Leadership & Coaching: The Intersection
The Top 10 Reasons Why a Corporate Executive Hires A Coach
Executives hire a coach for many reasons, but there are ten key leadership competencies that are particularly important to senior people, in light of today's fast-changing, global work-place.
1. To improve the existing culture of the company.
Company cultures need to change from autocratic, rigid and fear-oriented, to decentralized, entrepreneurial and cooperative. Often, the executive who's leading the company is a product of the "old" culture and can benefit from a re-orienteering that an Executive Coach facilitates. The Executive Coach works with the executive to design an optimum operating culture for the firm, and to devise a plan to integrate all players into this enhanced culture.
2. To increase the executive's ability to leverage his/her time.
An executive must continually upgrade their role and leadership methods in order to stay ahead of an increasingly fickle customer base and drastically changing work force. An Executive Coach works to increase the executive's ability to leverage their time and enhance their overall effectiveness.
3. To improve the way the executive is perceived.
Character, integrity and refined interpersonal skills are more important today as a result of the ever-increasing expectations of customers as well as employees. In addition, the increased use of virtual communication methods and decentralized corporate structures, necessitate that the human-side of the executive come through in order to achieve leadership-by-attraction vs. leadership-by-control.
4. To promote developmental discussions of an executive's ideas that are still in the hunch stage.
Often, the next generation or evolution of a company is conceived during an open discussion of ideas. Most executives don't take enough time for this type of creativity, nor do they have at their disposal the right "listening partner". An Executive Coach provides the environment in which the executive's inklings, ideas, and concerns are respected and developed.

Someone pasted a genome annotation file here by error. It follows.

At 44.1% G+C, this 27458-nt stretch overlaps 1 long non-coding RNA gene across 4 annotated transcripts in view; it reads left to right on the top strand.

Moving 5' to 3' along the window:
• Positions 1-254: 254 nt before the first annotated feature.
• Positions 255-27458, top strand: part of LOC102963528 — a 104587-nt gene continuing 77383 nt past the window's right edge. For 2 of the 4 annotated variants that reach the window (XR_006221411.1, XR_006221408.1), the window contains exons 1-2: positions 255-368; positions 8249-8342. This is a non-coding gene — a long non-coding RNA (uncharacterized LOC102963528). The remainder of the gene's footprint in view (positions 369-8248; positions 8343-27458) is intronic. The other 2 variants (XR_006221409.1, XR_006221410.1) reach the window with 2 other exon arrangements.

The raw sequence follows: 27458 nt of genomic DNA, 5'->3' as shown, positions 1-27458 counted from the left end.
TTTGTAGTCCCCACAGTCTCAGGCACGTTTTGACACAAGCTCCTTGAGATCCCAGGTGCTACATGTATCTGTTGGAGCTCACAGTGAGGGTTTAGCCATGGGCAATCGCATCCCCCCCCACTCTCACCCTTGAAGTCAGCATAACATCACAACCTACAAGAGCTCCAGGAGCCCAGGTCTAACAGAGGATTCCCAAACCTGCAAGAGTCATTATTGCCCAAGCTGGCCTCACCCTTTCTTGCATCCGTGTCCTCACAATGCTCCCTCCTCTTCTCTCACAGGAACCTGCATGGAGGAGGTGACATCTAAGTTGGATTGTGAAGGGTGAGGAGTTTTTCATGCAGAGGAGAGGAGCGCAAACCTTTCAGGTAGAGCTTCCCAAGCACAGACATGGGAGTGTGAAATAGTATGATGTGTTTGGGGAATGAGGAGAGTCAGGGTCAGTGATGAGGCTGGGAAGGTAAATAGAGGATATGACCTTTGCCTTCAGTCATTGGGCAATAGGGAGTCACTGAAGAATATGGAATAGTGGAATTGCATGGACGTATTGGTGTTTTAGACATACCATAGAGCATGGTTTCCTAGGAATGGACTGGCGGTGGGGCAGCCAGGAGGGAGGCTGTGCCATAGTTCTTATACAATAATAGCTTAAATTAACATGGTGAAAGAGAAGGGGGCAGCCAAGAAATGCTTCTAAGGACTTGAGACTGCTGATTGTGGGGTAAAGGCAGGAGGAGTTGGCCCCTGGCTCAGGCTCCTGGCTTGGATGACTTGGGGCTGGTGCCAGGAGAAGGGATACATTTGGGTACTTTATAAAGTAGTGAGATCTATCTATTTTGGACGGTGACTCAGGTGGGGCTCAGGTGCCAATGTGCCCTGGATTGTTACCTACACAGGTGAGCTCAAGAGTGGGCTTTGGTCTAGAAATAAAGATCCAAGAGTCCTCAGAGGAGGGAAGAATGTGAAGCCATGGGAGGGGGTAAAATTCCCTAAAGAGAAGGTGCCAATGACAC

5. To get informed opinions and insights from outside the organization.
Everyone the executive works with has a need to either maintain the status quo, or to make changes that benefit themselves/their turf. This atmosphere of self-interest, although normal, can lead to a lack of objectivity and encourage a "not invented here" culture. The Executive Coach is often the only person in an executive's rolodex whose only priority is the executive's interests.
6. To expand upon, clarify, and clearly put into words the executive's vision for the company.
A clear, concise vision keeps customers and employees focused, and reduces the need for micro - management. For example, Microsoft's vision: "a computer on every desk and in every home, all running on Microsoft software." Apple's vision? (Good question) An Executive Coach facilitates the languaging of concepts, goals and visions, and assists the executive to properly articulate and communicate the vision for the company.
7. To widen the executive's "pipe": to allow him/her to handle a faster flow of information.
The ability to assimilate and analyze huge amounts of data, reports, facts, trends, subtle changes in the marketplace, demographic shifts, needs of the company, status of R&D projects and emerging markets, is enhanced when the executive has a faster mental modem. An Executive Coach helps the executive to notice, feel, sense, see, measure and process more data without taxing his/her personal CPU.
8. To have a safe, confidential outlet to vent, when necessary.
Pent up frustrations, anger, and disappointments impair good judgment. Every executive needs a confidential person to complain to, vent, and with whom they can talk things out.
9. To point out what the executive can't, won't, or doesn't see.
Smart business people understand that they have blind spots. To address this, most give permission to a select few to speak frankly and provide them with candid feedback on their effectiveness, decisions and behaviors. However, corporate politics being as they are, most individuals aren't really in a position to openly speak their minds to senior leaders. The Executive Coach is well trained and is positioned to point out what he/she sees.
10. To assist senior leaders in maintaining work/Life balance, that translates into increased personal and professional effectiveness
The days of the work-is-all-that-matters obsession are over. Leadership today requires a clear-thinking individual who is in touch with the many parts of life, not just running a company. The Executive coach works with the executive to design a balanced and sustainable personal and professional life.